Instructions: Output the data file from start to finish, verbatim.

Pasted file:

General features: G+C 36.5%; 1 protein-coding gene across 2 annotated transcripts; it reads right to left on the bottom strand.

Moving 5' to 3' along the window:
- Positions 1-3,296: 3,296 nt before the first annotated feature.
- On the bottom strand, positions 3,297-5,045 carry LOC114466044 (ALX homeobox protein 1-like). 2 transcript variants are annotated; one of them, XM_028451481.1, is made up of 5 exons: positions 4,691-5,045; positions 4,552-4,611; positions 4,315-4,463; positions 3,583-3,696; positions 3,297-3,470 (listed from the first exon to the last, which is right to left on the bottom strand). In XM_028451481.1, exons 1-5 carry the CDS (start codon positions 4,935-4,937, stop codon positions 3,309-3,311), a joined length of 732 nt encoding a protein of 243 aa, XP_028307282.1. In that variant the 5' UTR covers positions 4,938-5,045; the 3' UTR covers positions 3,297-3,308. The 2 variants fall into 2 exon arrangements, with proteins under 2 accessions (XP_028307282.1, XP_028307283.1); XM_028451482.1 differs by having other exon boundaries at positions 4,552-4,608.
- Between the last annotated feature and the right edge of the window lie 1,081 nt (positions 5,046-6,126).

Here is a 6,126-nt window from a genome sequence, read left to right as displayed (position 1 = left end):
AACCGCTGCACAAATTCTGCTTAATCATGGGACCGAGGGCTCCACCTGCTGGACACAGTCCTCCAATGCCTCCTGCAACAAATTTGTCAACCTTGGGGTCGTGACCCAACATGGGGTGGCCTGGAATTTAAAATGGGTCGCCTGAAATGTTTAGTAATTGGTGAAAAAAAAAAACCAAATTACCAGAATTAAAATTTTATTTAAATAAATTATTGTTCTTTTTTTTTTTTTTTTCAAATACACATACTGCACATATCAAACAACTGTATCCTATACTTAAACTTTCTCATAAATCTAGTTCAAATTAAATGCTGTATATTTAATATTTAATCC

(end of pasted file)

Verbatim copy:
General features: G+C 36.5%; 1 protein-coding gene across 2 annotated transcripts; it reads right to left on the bottom strand.

Moving 5' to 3' along the window:
- Positions 1-3,296: 3,296 nt before the first annotated feature.
- On the bottom strand, positions 3,297-5,045 carry LOC114466044 (ALX homeobox protein 1-like). 2 transcript variants are annotated; one of them, XM_028451481.1, is made up of 5 exons: positions 4,691-5,045; positions 4,552-4,611; positions 4,315-4,463; positions 3,583-3,696; positions 3,297-3,470 (listed from the first exon to the last, which is right to left on the bottom strand). In XM_028451481.1, exons 1-5 carry the CDS (start codon positions 4,935-4,937, stop codon positions 3,309-3,311), a joined length of 732 nt encoding a protein of 243 aa, XP_028307282.1. In that variant the 5' UTR covers positions 4,938-5,045; the 3' UTR covers positions 3,297-3,308. The 2 variants fall into 2 exon arrangements, with proteins under 2 accessions (XP_028307282.1, XP_028307283.1); XM_028451482.1 differs by having other exon boundaries at positions 4,552-4,608.
- Between the last annotated feature and the right edge of the window lie 1,081 nt (positions 5,046-6,126).

Here is a 6,126-nt window from a genome sequence, read left to right as displayed (position 1 = left end):
AACCGCTGCACAAATTCTGCTTAATCATGGGACCGAGGGCTCCACCTGCTGGACACAGTCCTCCAATGCCTCCTGCAACAAATTTGTCAACCTTGGGGTCGTGACCCAACATGGGGTGGCCTGGAATTTAAAATGGGTCGCCTGAAATGTTTAGTAATTGGTGAAAAAAAAAAACCAAATTACCAGAATTAAAATTTTATTTAAATAAATTATTGTTCTTTTTTTTTTTTTTTTCAAATACACATACTGCACATATCAAACAACTGTATCCTATACTTAAACTTTCTCATAAATCTAGTTCAAATTAAATGCTGTATATTTAATATTTAATCC